I often discuss the importance of abundance and variety throughout a dancer’s day. Three balanced meals (breakfast, lunch, and dinner) help to build the basic framework for any dancer’s fueling plan, and most often, adding 1, 2, or even 3 snacks to the mix is essential to sustain a dancer’s energy for busier days. However, busy schedules filled with classes and back-to-back rehearsals can make this an impractical goal.
And while I encourage dancers to optimize each eating opportunity as a chance to fuel for performance, many hesitate on the idea of “snacking.” This is especially true for those misinformed, often striving to limit food intake or daily calories in the pursuit of weight loss. Realize, however, that this form of deprivation eventually backfires. Excessive hunger, cravings, and emotional eating are just some of the consequences encountered when we follow a “less-is-more” mindset around food.
The inability to eat a full meal, for example, lunch, is common with a dancer’s busy schedule. To combat this, dancers should optimize their snack game, considering timing, convenience, and balance. Smaller nutrient-dense options that incorporate all three macronutrients (proteins, unsaturated fats, and complex carbs) is the goal and can replace the need for a full meal. Turning lunch into two smaller snacks each containing this “nutrient mix” is an example. These smaller options also make for easier consumption during quick changes and on-the-go schedules.
Smart Snacking, But How?
A dancer’s training is considered interval training as it involves recurrent starts and stops within the span of a few hours. Think about your rehearsal: much of your time might be spent standing and waiting for your cast to rehearse while other times might be spent actively executing the steps. Slow-digesting fibrous carbohydrates, like those found in whole grains (oatmeal, quinoa, bulgur, whole-grain barley, and freekah), are optimal to sustain your energy during this type of training. Incorporate protein into the mix to help you feel full until your next eating opportunity. Eggs, cottage cheese, and yogurt supply a hefty dose of muscle-building amino acids. Plant sources of protein like quinoa, beans, legumes, nuts, and seeds are also beneficial. Fat is the last part of the equation. Omega-3s in particular help to lessen the natural inflammation that arises from intense activity (like dancing!). Incorporate plant-based sources of these fats into your snacks. Examples include avocadoes, nuts, chia seeds, and flax. Fatty fish (salmon, tuna) are additional sources that can be prepped ahead of time (my favorite? tuna salad with whole-grain crackers!)
10+ Snacks to Pack for Long Dance Days
- Fruit and nut bars
- DIY oat bites
- Chicken salad with whole-grain crackers.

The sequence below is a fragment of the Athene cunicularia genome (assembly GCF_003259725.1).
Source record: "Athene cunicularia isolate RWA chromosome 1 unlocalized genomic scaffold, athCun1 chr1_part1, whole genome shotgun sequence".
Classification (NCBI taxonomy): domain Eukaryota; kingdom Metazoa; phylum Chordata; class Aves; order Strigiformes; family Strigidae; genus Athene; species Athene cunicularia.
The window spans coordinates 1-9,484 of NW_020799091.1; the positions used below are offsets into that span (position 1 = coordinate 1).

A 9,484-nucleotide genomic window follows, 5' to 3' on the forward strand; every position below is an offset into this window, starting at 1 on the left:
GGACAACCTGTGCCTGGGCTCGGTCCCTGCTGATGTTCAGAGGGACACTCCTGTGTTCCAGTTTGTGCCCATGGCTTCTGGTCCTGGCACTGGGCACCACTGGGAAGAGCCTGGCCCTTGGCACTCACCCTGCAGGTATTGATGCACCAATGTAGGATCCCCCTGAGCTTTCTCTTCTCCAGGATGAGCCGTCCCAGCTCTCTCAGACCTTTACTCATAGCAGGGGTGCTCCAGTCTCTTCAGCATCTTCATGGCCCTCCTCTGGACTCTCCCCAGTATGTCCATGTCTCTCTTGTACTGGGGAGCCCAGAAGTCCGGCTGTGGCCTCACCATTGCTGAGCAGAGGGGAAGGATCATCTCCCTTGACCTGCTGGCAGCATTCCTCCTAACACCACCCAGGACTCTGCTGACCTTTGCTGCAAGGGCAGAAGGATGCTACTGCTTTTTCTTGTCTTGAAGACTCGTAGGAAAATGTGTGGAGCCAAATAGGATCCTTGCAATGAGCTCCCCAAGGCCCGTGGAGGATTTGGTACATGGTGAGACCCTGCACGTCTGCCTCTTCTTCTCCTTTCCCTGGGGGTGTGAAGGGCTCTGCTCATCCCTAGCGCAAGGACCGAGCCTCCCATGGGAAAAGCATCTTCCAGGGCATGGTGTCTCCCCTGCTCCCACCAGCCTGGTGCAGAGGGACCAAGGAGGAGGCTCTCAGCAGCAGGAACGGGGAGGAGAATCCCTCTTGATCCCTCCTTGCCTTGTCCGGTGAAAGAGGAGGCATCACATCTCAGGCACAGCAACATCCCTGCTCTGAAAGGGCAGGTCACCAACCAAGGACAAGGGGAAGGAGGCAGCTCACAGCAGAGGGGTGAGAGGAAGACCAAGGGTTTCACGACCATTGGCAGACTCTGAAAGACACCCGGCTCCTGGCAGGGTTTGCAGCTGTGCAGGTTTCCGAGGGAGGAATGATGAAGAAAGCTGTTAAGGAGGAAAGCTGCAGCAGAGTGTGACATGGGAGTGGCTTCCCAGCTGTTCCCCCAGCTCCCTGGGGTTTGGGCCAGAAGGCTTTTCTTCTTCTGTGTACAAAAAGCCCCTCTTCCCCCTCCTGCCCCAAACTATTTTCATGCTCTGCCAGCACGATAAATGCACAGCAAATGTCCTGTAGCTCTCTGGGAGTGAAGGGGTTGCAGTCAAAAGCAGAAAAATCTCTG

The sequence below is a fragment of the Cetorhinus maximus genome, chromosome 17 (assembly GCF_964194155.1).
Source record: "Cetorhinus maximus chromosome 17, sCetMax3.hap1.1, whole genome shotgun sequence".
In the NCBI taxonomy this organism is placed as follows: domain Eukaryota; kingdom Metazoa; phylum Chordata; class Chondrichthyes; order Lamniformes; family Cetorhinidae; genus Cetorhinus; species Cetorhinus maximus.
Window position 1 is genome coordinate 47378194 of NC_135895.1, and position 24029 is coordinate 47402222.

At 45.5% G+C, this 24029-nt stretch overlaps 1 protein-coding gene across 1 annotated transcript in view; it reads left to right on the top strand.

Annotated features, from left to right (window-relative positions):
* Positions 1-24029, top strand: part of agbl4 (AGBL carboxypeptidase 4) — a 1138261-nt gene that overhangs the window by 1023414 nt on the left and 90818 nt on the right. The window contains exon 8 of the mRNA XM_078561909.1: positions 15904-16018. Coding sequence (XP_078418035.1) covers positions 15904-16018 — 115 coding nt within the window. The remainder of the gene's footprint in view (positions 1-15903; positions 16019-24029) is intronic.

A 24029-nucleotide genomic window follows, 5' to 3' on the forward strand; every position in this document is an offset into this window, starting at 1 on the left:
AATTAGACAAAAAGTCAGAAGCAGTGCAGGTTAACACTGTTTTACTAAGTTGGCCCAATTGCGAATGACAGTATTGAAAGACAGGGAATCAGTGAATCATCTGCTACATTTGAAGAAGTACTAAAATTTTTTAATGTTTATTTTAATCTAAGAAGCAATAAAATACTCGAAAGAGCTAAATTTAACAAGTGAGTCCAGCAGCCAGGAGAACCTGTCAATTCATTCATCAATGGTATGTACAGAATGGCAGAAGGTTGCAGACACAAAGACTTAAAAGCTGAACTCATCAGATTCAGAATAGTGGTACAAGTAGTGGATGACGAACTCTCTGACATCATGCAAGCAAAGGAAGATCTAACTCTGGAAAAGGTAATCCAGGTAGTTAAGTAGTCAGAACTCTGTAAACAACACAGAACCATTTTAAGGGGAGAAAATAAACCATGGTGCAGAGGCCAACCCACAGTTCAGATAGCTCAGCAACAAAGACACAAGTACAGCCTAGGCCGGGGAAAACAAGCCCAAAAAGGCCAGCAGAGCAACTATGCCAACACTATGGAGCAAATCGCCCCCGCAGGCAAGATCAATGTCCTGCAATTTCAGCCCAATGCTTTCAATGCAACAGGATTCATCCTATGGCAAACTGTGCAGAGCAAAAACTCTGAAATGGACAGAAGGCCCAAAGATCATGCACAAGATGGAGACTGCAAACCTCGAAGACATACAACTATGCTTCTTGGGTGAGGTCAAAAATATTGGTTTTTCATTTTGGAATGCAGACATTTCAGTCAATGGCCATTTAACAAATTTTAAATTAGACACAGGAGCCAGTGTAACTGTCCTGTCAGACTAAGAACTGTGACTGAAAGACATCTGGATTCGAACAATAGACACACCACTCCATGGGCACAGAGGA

- Yogurt with granola and chopped nuts (or seeds).
- Bento boxes filled with pita sandwiches, sliced veggies and hummus, crackers
- Trail mix (try an easy DYI option with dried fruit, dried coconut flakes, nuts, pretzels, or whole-grain cereal— portioned into baggies)
- String cheese served with crackers
- Fresh Fruit such (easy pack-along options like bananas, tangerines, and apple) paired with a nut or seed butter (pro tip: scoop an generous amount into a baggie and upon serving, rip a small hole at the corner for a DIY squeeze baggie)
- Turkey roll-ups served with sliced avocado, bell peppers, and a piece of fruit.
- Wheat bread is often easier to digest than heartier grain bread. Spread peanut butter, almond butter, (or an allergy-friendly seed butter), and top with sliced bananas.
But What About Timing?
If your snack falls within 30-60 minutes prior to dancing, then consider an easily digestible carbohydrate. to top glycogen stores as a way to maintain your physical stamina. These snacks should be lower in fiber. Pretzels and/or fresh fruit (such as a banana, clementine, or an apple) are examples of smaller, easily digestible carbs that shouldn’t leave you feeling sluggish. Additional examples include:
- Applesauce or a fruit smoothie pack
- Dried fruit (or fresh fruit)
- Homemade “energy balls” made with dates, oats, flax, and honey
- A fruit-based bar (such as LARA bars)
Hydration is also key during times of dancing. Aside from plain water, pairing your snacks with unsweetened coconut water helps to replenish lost electrolytes and prevent mental fatigue. The added potassium also alleviates cramping, which is especially common humid days when you’re sweating more than usual.
What About Afterwards?
Pairing these carbohydrates with a protein source, such as string cheese or hard-boiled eggs, is ideal within the 30-minutes after dancing in order to promote muscle rebuilding and replenish depleted glycogen stores. If time permits, a protein smoothie made with Greek yogurt, kefir, frozen berries, flax and/or chia seeds is a great option. Additional convenient recovery snacks include:
- Chocolate milk.
- Whole-grain crackers with string cheese or 2 hard-boiled eggs.
- Chopped almonds or walnuts in yogurt.
- Fresh fruit with nut- or seed- butter.
Do you have any favorite snacks? Share in the comments below!